The first and most important step to approaching new people is to have a great smile.  Some of us can do this naturally but this can be a challenge for other people.  I don’t care if you are the biggest sourpuss in the world, anyone can conjure up a good smile when they need to.

Have you ever wondered why a smile is so powerful?  It’s just a small facial expression that is caused by the upturning of your lips and the displaying of many of your teeth.  However, it’s so much more.

1) Smiles show friendship – it is kind of like a peace offering for the new people you are meeting.  It shows them that you are friendly and warm and have a desire to meet them.

2) Smiles make new friends – This is a universally known symbol of kindness.  All over the world, the smile is used to create the beginning of so many relationships.

3) Smiles make other people's day brighter – Think about the people you know that always have a smile on their face.  We typically feel happier when we see them.

4) Smiles improve your day – Try this little experiment.  The next time you are having a bad day, unclench your jaws for a while and smile.  I guarantee that you will start to feel much better.

5) Smiles put others at ease – When meeting people for the first time, the best way to create connections is to do what you can to help make the other people feel more comfortable. 

Elevating Your Elevator Speech

December 19, 2006

By Dave Sherman

The #1 question that people ask when starting a conversation with a total stranger is "what do you do?"  I call this the universal icebreaker.  It works beautifully almost every time because you know that everyone has an answer to this simple question.  The problem most people face is that they have NO idea the right way to answer this simple question.  Allow me to provide you a few suggestions.

1.     Only focus on the benefits that you provide – When people ask you what you do, answer the question as if they said, “what do you do FOR ME?”  This way, you will always focus on the benefit that you can bring to other people and they will be more likely to ask you for more information.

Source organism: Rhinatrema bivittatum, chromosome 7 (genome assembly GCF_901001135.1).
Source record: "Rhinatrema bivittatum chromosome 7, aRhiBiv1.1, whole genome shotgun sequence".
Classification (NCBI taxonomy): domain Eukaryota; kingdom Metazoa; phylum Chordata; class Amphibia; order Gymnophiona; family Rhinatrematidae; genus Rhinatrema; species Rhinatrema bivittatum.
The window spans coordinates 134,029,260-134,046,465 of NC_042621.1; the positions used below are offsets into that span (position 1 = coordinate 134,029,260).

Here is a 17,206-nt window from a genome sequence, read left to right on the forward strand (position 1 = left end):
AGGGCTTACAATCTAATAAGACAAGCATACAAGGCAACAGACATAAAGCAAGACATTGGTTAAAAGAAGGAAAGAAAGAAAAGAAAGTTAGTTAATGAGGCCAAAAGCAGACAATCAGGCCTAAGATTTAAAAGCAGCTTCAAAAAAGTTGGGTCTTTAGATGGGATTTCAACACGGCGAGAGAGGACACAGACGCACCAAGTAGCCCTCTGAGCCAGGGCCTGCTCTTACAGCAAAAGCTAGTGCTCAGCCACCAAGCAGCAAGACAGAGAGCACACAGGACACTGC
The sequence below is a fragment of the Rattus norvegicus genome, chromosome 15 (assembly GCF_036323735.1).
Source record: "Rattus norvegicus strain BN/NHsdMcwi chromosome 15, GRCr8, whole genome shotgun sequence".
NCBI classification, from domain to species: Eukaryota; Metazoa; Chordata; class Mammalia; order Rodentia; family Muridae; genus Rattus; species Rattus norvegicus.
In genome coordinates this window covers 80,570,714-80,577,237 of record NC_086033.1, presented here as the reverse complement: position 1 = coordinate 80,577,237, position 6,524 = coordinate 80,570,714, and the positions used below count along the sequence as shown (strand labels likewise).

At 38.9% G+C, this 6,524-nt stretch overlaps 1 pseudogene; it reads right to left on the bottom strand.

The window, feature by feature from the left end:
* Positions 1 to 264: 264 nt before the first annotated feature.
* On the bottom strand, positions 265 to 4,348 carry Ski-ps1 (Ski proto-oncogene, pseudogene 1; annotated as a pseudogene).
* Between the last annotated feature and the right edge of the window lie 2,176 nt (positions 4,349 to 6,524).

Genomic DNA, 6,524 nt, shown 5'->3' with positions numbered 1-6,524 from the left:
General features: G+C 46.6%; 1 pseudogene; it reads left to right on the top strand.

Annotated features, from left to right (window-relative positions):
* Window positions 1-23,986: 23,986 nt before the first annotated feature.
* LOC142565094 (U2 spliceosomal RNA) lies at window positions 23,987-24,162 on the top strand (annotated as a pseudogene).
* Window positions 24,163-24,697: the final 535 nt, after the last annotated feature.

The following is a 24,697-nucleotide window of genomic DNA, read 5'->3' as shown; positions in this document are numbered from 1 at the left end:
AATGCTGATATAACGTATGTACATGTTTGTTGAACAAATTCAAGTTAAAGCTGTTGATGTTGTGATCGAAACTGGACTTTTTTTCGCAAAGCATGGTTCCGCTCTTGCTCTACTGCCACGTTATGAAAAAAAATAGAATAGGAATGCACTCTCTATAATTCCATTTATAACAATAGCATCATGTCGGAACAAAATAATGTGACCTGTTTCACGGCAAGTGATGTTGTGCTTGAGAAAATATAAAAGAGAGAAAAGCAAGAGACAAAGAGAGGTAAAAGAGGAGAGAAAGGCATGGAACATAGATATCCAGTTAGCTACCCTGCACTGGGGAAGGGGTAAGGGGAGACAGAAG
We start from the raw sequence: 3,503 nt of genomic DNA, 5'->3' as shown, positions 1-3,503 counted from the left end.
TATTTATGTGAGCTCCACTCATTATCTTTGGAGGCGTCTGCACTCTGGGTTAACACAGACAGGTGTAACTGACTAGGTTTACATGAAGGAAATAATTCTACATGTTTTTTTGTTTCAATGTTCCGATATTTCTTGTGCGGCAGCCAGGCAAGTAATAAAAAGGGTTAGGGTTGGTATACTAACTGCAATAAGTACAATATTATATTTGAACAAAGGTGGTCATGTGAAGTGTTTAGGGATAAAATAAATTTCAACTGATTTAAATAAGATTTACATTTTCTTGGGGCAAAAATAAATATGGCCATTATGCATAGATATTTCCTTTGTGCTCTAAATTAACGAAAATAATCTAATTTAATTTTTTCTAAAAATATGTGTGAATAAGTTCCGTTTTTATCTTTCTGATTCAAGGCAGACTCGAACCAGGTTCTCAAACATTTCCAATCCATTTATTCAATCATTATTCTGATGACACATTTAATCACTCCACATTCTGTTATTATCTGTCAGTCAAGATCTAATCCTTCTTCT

2.     Make it short and simple – The biggest mistake you can make when answering the question, “what do you do,” is launching into some long-winded, confusing, and boring sales pitch about your company.  An elevator speech should be no longer than 30-60 seconds, it should contain no acronyms or industry buzzwords and it should be simple enough for a ten-year old to understand.

  1. Know what you're going to say before you say it - I know this might sound like an obvious statement, but over 90% of the people have no idea what they're going to say until it's time to say it.  Take a few minutes and think about the clearest and easiest way for you to get your message across and watch how quickly people will respond to you.

Networking Your Way to Amazing Success

December 18, 2006

By Dave Sherman

Hi.  My name is Dave Sherman and I’m a professional icebreaker.  Ever met one of them before?  What I do is help people feel more comfortable, more confident and more successful when they want to introduce themselves to a total stranger.  I have the honor of sharing a bunch of networking tips, tricks, and techniques with you this week that are easy to apply and simple to use.  If you have any questions, please post them here. 

Let’s start off with a few simple tips.

1. If you are attending a function where you will be wearing a name badge, always wear it on the right side.  It makes it easier for people to see and simpler for people to remember your name. 

2. Try to show up at every event you attend at least 15 minutes early.  This will allow you to meet the movers and shakers of the event, you’ll feel more comfortable walking into a room filled with 20 people instead of 200 and you’ll have better opportunities to start conversations with people.

3. Don’t start a conversation with your business card.  If you do, there is a 99% chance that card will end up in the trash.  Wait until people ask you for your card or until you feel that some interest has been generated in you or your company.